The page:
(February 2013) When senior members of the stone branch have something to say, one should sit up and listen attentively. In its current issue, Italy’s trade magazine Marmomacchine is calling for „an international round table“, where members of the stone branch can develop strategies to compete with the ceramic industry.
Marmomacchine, Dezember 2012, pages 8 and 9 (Italian/Englisch)
Marabelli will be celebrating his 80th anniversary this year. He made a name for himself as President of a number of stone trade organizations and as founder of Marmomacchine. His claim to fame is that he continuously brought forth new ideas for the stone branch. Since his retirement his daughter Barbara took over the role of editor of the magazine. His son, Flavio is honorary President of the trade organization Confindustria Marmomacchine.
Marabelli opens with a dramatic analysis of the situation: „Time is almost up“ he writes and continues: we could be standing before „the extinction of the entire stone production chain, including its allied technological sectors“ .
The statement may come as a surprise: more and more natural stone is being used globally. But Marabelli points to the source of the danger: „The common enemy … is ,stoneware’, in other words ceramic tile“. These products are on the offensive and boldly marching forward toward the high-end price segment while e.g. cheap natural stone imitation is being produced and passed off for the original.
Editor-in-chief of the French trade magazine Pierre Actual, Claude Gargi, has been addressing this trend in his lead articles for some time now: marketing efforts of Western stone-producing enterprises should look less toward competition from Asia and more directly toward gaining a slice of pie currently occupied by the ceramic branch.
Let us add: the stone branch needs struggling. Proof is that engineered stone kitchen countertops appeared out of no-where some years back, and, despite the fact that they are by no means cheaper than natural stone, they have taken up a substantial segment of the market.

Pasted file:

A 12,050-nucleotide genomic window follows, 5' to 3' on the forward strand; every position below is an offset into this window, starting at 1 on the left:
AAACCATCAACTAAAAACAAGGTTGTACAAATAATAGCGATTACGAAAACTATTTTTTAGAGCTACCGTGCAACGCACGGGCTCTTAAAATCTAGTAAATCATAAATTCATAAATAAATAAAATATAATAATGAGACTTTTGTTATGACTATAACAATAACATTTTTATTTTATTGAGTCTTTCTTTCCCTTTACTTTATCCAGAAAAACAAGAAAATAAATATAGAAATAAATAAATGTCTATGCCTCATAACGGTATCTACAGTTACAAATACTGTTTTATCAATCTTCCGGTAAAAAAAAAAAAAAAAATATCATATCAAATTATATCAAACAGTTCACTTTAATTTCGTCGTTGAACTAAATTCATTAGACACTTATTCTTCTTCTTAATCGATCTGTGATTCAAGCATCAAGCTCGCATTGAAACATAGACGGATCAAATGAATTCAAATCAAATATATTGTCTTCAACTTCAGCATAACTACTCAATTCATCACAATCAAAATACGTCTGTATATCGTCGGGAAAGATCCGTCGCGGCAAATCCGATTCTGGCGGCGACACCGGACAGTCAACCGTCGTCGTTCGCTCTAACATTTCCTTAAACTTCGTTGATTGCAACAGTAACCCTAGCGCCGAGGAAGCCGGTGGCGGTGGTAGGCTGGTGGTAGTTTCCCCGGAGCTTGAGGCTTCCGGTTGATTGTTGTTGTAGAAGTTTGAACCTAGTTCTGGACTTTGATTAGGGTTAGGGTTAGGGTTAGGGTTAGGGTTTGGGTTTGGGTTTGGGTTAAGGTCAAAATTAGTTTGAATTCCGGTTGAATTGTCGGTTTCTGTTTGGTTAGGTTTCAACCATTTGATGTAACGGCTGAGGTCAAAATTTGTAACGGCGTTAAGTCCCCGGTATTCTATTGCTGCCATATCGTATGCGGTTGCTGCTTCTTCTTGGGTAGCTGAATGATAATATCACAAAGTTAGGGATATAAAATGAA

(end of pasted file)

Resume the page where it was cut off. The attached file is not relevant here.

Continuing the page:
Marabelli wants to take off where Italian and foreign representatives of the stone branch left off in the 70’s in Sant’Ambrogio Valpolicella during the trade fair held there: it was obvious that markets could absorb more natural stone if only the branch would do more to propagate the material.
At the close of the meeting, attendees reached a consensus that the stone branch would have to do marketing for its material. This idea had previously been brushed aside by some as newfangled nonsense.
Marabelli stipulates two conditions for his round table: the group of participants must be truly international and problems must be addressed frankly, in other words, the round table is not a forum for reciprocal pats on the back. Target groups might be the trade fair organizers.
In cooperation with Marmomacchine, Stone-Ideas.com has set up a Blog. Readers are invited to post their views; in Angelo Marabelli’s sense – no self-portrayals.
Results of the Blog could lay the foundation for a first round table which might take place in September within the frame of the Verona trade fair or outside it. It could, e.g., be followed by a second meeting in Xiamen in 2014.